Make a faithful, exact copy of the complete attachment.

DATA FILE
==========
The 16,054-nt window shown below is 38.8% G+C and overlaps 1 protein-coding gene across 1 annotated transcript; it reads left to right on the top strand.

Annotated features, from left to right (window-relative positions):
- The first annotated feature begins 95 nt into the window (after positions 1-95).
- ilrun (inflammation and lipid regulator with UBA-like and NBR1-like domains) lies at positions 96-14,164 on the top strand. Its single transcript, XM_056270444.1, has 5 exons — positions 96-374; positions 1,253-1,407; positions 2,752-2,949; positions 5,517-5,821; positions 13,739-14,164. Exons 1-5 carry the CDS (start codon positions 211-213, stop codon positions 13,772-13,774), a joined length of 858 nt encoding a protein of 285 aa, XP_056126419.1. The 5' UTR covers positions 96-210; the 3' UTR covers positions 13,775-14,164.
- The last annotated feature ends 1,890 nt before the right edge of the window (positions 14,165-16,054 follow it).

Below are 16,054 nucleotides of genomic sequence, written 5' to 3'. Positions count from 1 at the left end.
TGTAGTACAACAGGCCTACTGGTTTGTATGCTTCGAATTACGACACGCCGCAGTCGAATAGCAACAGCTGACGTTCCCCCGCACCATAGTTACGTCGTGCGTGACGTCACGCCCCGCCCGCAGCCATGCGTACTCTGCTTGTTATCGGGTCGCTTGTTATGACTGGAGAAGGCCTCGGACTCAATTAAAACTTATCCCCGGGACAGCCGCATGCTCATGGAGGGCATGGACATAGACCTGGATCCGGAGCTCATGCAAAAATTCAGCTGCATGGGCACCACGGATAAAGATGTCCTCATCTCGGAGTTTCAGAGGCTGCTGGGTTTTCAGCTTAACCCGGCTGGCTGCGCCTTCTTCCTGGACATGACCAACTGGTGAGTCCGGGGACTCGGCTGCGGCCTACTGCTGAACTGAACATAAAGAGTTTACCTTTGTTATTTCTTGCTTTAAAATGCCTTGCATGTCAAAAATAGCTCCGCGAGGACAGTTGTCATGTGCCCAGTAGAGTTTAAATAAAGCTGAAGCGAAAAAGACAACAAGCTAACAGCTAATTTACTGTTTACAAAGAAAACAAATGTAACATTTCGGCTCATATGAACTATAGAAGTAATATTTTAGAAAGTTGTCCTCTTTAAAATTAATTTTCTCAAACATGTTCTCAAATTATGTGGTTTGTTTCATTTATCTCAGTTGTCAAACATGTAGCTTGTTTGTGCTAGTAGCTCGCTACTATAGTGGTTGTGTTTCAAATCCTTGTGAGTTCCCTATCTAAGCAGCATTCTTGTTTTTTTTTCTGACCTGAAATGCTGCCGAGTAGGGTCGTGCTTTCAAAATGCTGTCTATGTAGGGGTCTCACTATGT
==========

The 16,054-nt window shown below is 38.8% G+C and overlaps 1 protein-coding gene across 1 annotated transcript; it reads left to right on the top strand.

Annotated features, from left to right (window-relative positions):
- The first annotated feature begins 95 nt into the window (after positions 1-95).
- ilrun (inflammation and lipid regulator with UBA-like and NBR1-like domains) lies at positions 96-14,164 on the top strand. Its single transcript, XM_056270444.1, has 5 exons — positions 96-374; positions 1,253-1,407; positions 2,752-2,949; positions 5,517-5,821; positions 13,739-14,164. Exons 1-5 carry the CDS (start codon positions 211-213, stop codon positions 13,772-13,774), a joined length of 858 nt encoding a protein of 285 aa, XP_056126419.1. The 5' UTR covers positions 96-210; the 3' UTR covers positions 13,775-14,164.
- The last annotated feature ends 1,890 nt before the right edge of the window (positions 14,165-16,054 follow it).

Below are 16,054 nucleotides of genomic sequence, written 5' to 3'. Positions count from 1 at the left end.
TGTAGTACAACAGGCCTACTGGTTTGTATGCTTCGAATTACGACACGCCGCAGTCGAATAGCAACAGCTGACGTTCCCCCGCACCATAGTTACGTCGTGCGTGACGTCACGCCCCGCCCGCAGCCATGCGTACTCTGCTTGTTATCGGGTCGCTTGTTATGACTGGAGAAGGCCTCGGACTCAATTAAAACTTATCCCCGGGACAGCCGCATGCTCATGGAGGGCATGGACATAGACCTGGATCCGGAGCTCATGCAAAAATTCAGCTGCATGGGCACCACGGATAAAGATGTCCTCATCTCGGAGTTTCAGAGGCTGCTGGGTTTTCAGCTTAACCCGGCTGGCTGCGCCTTCTTCCTGGACATGACCAACTGGTGAGTCCGGGGACTCGGCTGCGGCCTACTGCTGAACTGAACATAAAGAGTTTACCTTTGTTATTTCTTGCTTTAAAATGCCTTGCATGTCAAAAATAGCTCCGCGAGGACAGTTGTCATGTGCCCAGTAGAGTTTAAATAAAGCTGAAGCGAAAAAGACAACAAGCTAACAGCTAATTTACTGTTTACAAAGAAAACAAATGTAACATTTCGGCTCATATGAACTATAGAAGTAATATTTTAGAAAGTTGTCCTCTTTAAAATTAATTTTCTCAAACATGTTCTCAAATTATGTGGTTTGTTTCATTTATCTCAGTTGTCAAACATGTAGCTTGTTTGTGCTAGTAGCTCGCTACTATAGTGGTTGTGTTTCAAATCCTTGTGAGTTCCCTATCTAAGCAGCATTCTTGTTTTTTTTTCTGACCTGAAATGCTGCCGAGTAGGGTCGTGCTTTCAAAATGCTGTCTATGTAGGGGTCTCACTATGT